What would summer be without some pesto? Basil is well known for being pared with pasta and Italian dishes but let’s not stop there with his uses!

Medicinally, Basil is antibacterial, antidepressant, anti-inflammatory, antioxidant, antiseptic, antispasmodic, antiviral, carminative, a circulatory stimulant, diaphoretic, digestive, emmenagogue, expectorant, febrifuge, galactagogue, nervine and sedative. Given all these qualities, I’d say it’s a pretty good plant to have growing in your garden and not just for food.

Tulsi or Holy Basil has stronger medicinal properties and is better suited for bringing back vitality and renewing energy as an adaptogenic. Tulsi is also analgesic, antidepressant, anti-microbial, antioxidant, aromatic, cardiovascular tonic, digestive, expectorant, immunomodulator, nervine, neuroprotective and radioprotective.

Basil is considered to be warming and drying energetically with a pungent and bitter taste. He has vitamins A, C and K as well as folate, choline, calcium, iron, magnesium, phosphorus, potassium, sodium, copper and manganese.Basil is one of those fun crossover herbs that can be used as both food and medicine, allowing you to follow Hipocrates’ advice: “Let your food be your medicine and your medicine be your food.” Adding Basil to your meal helps with your immune system, keeps the digestion running smoothly, calms you down and much more. This makes taking your medicine easy and delicious to do!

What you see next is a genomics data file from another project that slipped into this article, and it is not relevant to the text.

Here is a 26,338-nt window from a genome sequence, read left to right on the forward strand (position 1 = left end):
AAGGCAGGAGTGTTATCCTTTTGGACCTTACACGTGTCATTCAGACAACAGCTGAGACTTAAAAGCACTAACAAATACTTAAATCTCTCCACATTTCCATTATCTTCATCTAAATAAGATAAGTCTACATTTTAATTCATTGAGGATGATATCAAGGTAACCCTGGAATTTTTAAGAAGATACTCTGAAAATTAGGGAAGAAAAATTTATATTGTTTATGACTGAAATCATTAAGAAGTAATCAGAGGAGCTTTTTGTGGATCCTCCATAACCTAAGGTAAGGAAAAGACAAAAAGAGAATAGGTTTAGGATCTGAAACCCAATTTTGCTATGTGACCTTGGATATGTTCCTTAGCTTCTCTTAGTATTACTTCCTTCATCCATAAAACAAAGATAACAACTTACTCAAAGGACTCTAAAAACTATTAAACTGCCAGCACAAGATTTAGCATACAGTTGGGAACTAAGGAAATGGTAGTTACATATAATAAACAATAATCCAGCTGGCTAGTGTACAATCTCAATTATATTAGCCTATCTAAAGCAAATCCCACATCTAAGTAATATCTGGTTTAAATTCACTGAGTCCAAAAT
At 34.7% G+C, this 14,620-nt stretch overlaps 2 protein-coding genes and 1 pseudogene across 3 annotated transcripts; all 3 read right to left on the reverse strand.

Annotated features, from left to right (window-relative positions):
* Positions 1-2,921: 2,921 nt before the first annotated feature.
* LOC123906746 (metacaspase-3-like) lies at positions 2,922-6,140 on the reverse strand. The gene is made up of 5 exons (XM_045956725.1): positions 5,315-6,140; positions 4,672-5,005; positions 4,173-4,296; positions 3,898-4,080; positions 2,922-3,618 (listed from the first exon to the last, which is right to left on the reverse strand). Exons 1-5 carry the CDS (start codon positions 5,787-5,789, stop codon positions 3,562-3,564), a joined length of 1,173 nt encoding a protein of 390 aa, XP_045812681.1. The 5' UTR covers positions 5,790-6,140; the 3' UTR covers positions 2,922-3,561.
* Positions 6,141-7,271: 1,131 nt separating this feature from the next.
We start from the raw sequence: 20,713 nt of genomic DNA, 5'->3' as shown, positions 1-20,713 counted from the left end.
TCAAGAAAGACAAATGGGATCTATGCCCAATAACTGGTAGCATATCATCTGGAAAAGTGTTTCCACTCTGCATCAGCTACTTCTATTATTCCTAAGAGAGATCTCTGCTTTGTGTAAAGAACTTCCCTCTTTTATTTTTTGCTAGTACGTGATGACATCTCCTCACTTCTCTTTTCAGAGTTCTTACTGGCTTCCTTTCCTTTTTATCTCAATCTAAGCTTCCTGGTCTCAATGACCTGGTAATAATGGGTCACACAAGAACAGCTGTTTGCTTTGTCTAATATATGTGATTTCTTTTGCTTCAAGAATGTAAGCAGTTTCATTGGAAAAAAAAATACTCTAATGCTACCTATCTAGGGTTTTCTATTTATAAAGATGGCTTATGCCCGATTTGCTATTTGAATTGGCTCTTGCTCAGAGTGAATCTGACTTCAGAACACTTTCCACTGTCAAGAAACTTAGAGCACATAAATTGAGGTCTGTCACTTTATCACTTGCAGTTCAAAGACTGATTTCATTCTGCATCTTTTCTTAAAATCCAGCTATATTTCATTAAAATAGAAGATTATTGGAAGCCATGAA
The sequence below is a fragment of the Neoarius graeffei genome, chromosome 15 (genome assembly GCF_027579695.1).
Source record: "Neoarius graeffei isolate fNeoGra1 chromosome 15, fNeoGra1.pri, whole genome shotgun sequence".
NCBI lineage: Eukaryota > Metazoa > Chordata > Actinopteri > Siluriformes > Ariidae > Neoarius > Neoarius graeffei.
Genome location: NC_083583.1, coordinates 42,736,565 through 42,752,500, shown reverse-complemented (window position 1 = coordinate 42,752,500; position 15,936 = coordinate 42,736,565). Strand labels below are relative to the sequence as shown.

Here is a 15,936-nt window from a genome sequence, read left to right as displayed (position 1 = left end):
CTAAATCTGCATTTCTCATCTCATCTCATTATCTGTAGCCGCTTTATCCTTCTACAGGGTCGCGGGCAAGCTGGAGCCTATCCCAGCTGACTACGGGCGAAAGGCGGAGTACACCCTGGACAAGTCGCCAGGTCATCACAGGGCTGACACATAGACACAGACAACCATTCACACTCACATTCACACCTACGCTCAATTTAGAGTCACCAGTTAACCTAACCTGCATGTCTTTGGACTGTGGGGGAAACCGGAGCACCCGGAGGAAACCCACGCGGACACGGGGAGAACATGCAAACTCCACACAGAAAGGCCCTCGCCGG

One of my favorite ways for using Basil is to make Basil Syrup. This syrup is yummy and so fun to use on a variety of foods:  fresh in season fruits such as blueberries and peaches, ice cream, peach or blackberry crisps and a great way to enjoy the flavor of Basil while getting a dose of healthy! For more acute situations such as a sore throat or cough that needs help calming, taking a spoonful of the syrup directly is a soothing and delicious way of relieving ailments. For a stronger syrup, you can mix this with half Sweet Basil and half Holy Basil or go all out and make a potent Holy Basil version for when you don’t want to mess around! I love having this syrup on hand for soothing our coughs and sore throats and you will too.

Basil Syrup1/2 cup fresh or 1/4 cup dried Basil*1 cup water1 cup raw sugar

You will also need:A saucepanA spoon or spatulaA strainer Measuring cup FunnelA bottle with a label

Begin by placing the Basil into the saucepan and adding the water. Bring the water to a boil and turn off the heat. Let the liquid steep for 10 minutes.

Strain off the liquid, compost the Basil and return the Basil tea to the saucepan.

Add the sugar and bring to a boil again.

Stir often while it is boiling and let it boil down until the mixture has thickened, about 5 minutes.

Let cool then, using the spatula and funnel, pour into the bottle and label.

It’s best to store in the fridge and will last 1 – 2 months…if you don’t eat it all up first!

*Don’t have any Basil to spare? Only have Sweet Basil and want to give Holy Basil a try? My favorite place to purchase dried herbs is from Mountain Rose Herbs! They sell wildcrafted and organically grown herbs that are fresh and wonderful.

Want to learn more about Basil? You can grab the ebook in our shop.

Have fun making medicine you can enjoy taking!